Atelier Cologne is one of my favorite brands because they continue to test the boundaries of what can be accomplished with a cologne architecture. For this latest five fragrance collection the creative directors Sylvie Ganter-Cervasel and Christophe Cervasel have looked Eastward for inspiration to result in the Collection Orient. This is almost a natural as the ingredients those of us in the West associate with the East lend themselves to a cologne-type fragrance. I will review the entire collection over the next three days. Today I begin with Encens Jinhae and Mimosa Indigo.
Encens Jinhae is by perfumer Jerome Epinette. It combines incense and cherry blossom. The Jinhae in the name refers to the South Korean town where the most famous Korean celebration of the cherry blossom takes place. I have always associated both of these ingredients with Japan. Growing up in S. Florida there was this small Japanese Garden on one of the causeways linking Miami to Miami Beach. Whenever I visited as a child there was a cone of incense burning. Miami was too warm for cherry trees. For that it is my current home in Washington DC which provides me the spectacle of the cherry blossoms every spring. Encens Jinhae melds both of these memories into one.
M. Epinette opens Encens Jinhae with pink pepper and nutmeg. This is one of the rare occasions where the top accord has not appealed to me. I felt like the nutmeg and the pink pepper never found an equilibrium making it feel more discordant than I would have preferred. Thankfully all of that moves away as the heart of incense and cherry blossom blooms. Cherry blossom is a tough floral to work with because it carries a very slight scent profile. M. Epinette uses rose to add some of the depth nature left out. Because of that fragility the use of the incense also has to be carefully modulated. If I thought the top accord was off-kilter the heart accord is almost perfectly balanced. Since that is where most of my time wearing Encen Jinhae was spent it made me smile a lot. The base is a combination of sandalwood, elemi and a patchouli fraction. This provides an opaque woody foundation. Encens Jinhae has 12 to 14-hour longevity and average sillage.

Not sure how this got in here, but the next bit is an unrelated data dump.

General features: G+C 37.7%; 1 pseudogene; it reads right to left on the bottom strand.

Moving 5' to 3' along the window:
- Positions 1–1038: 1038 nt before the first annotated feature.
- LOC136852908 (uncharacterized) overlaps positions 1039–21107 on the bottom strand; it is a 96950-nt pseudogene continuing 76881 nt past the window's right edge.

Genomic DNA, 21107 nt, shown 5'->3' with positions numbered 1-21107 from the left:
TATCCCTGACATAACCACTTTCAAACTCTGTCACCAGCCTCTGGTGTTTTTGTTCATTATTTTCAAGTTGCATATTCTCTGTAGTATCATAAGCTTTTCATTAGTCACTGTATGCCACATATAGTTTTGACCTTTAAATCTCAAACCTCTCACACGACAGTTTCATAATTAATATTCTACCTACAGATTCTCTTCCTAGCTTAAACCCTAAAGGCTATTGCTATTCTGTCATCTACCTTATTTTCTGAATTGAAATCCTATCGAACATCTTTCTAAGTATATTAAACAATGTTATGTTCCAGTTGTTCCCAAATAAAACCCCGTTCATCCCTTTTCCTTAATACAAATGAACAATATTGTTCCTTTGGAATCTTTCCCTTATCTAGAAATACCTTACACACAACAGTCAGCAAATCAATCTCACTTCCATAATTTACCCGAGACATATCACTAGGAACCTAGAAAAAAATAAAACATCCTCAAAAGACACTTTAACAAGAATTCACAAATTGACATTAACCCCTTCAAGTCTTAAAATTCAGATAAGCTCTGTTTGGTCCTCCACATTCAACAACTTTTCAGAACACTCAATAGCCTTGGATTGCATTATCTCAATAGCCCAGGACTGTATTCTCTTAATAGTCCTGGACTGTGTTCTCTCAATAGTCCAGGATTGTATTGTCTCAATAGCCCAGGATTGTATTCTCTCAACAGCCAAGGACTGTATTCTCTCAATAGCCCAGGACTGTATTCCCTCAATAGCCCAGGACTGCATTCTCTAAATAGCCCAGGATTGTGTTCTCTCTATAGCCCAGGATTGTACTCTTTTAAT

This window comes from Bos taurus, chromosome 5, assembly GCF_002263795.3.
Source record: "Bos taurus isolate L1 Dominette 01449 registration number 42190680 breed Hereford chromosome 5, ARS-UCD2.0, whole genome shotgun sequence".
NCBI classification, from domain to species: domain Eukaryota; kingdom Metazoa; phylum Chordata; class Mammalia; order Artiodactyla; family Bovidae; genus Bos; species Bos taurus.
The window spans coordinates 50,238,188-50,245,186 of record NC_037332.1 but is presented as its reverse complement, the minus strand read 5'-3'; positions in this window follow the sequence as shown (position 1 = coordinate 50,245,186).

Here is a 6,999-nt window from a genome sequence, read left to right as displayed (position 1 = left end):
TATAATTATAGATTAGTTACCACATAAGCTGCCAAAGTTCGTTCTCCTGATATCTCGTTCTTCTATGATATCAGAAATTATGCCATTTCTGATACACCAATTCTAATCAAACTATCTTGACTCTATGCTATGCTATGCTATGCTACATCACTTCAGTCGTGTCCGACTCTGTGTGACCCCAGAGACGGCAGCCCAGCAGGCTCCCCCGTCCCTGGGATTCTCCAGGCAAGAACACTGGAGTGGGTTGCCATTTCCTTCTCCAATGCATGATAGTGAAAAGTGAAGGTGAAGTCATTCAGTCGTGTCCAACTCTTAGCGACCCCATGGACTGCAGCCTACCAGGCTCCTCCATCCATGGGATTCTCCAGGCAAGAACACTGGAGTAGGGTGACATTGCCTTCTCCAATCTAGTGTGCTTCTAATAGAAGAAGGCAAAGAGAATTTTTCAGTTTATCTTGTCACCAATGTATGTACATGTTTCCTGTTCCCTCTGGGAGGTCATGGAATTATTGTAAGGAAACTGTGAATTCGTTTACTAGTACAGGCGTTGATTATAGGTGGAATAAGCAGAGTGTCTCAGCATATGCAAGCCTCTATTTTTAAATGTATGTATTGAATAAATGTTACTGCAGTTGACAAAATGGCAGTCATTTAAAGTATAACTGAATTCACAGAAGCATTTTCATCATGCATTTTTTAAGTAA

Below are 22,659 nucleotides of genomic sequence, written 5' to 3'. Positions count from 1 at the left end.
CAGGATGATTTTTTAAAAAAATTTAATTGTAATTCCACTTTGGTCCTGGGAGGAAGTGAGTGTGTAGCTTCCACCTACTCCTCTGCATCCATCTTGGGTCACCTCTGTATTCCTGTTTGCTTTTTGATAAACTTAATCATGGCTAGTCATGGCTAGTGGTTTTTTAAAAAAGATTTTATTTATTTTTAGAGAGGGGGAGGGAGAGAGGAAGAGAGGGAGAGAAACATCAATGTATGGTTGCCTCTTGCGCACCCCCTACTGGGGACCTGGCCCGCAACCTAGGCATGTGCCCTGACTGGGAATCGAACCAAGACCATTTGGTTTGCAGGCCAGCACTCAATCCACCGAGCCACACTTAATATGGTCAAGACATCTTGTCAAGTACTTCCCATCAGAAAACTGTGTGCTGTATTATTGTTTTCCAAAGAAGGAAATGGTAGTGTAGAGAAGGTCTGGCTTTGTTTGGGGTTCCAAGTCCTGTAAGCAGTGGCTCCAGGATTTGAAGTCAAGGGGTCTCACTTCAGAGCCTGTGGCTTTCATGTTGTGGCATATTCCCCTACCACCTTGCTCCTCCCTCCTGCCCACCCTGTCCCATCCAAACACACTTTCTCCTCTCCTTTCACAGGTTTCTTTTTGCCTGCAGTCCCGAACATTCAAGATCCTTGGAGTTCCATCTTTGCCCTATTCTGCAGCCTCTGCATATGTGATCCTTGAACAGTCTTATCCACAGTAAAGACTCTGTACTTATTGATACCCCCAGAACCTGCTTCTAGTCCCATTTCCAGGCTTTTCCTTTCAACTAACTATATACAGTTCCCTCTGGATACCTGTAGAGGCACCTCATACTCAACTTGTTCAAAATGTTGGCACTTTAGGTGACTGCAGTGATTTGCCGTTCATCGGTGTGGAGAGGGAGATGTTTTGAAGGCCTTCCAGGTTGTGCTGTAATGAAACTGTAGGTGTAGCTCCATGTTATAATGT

Mimosa Indigo is also composed by M. Epinette. Encens Jinhae felt like a fairly straightforward paean to the Orient; Mimosa Indigo is a very conscious melding of East and West. M. Epinette works towards a heart of mimosa and leather. It leaves Mimosa Indigo as something straddling two worlds.
Mimosa Indigo’s East-West divide is illustrated by mandarin and saffron in the top notes. The mandarin provides the juicy citrus to the exotic nature of the saffron. I wouldn’t have expected these two to go together as well as they do. I was sort of sorry to see them move out of the way for the heart notes. The mimosa is beautifully realized. M. Epinette also chose to use lilac to up the floralcy because his white leather accord has some oomph to it. This leather accord is not so refined to be described a suede nor is it so animalic to be thought of as raw. It falls closer to suede than unrefined but this is no ultra-refined version of leather. This is why the lilac is necessary otherwise this would just be a heart of leather. The final mix of the mimosa and the leather is fascinating. The base is again sandalwood but made sweeter with some vanilla over a few sheer musks. Mimosa Indigo has 16 to 18-hour longevity and average sillage.
In both of these Orient Collection releases it is the floral heart accord which make them stand out.
I’ll review the remaining three entries over the next two days.
Disclosure; This review was based on press samples provided by Atelier Cologne.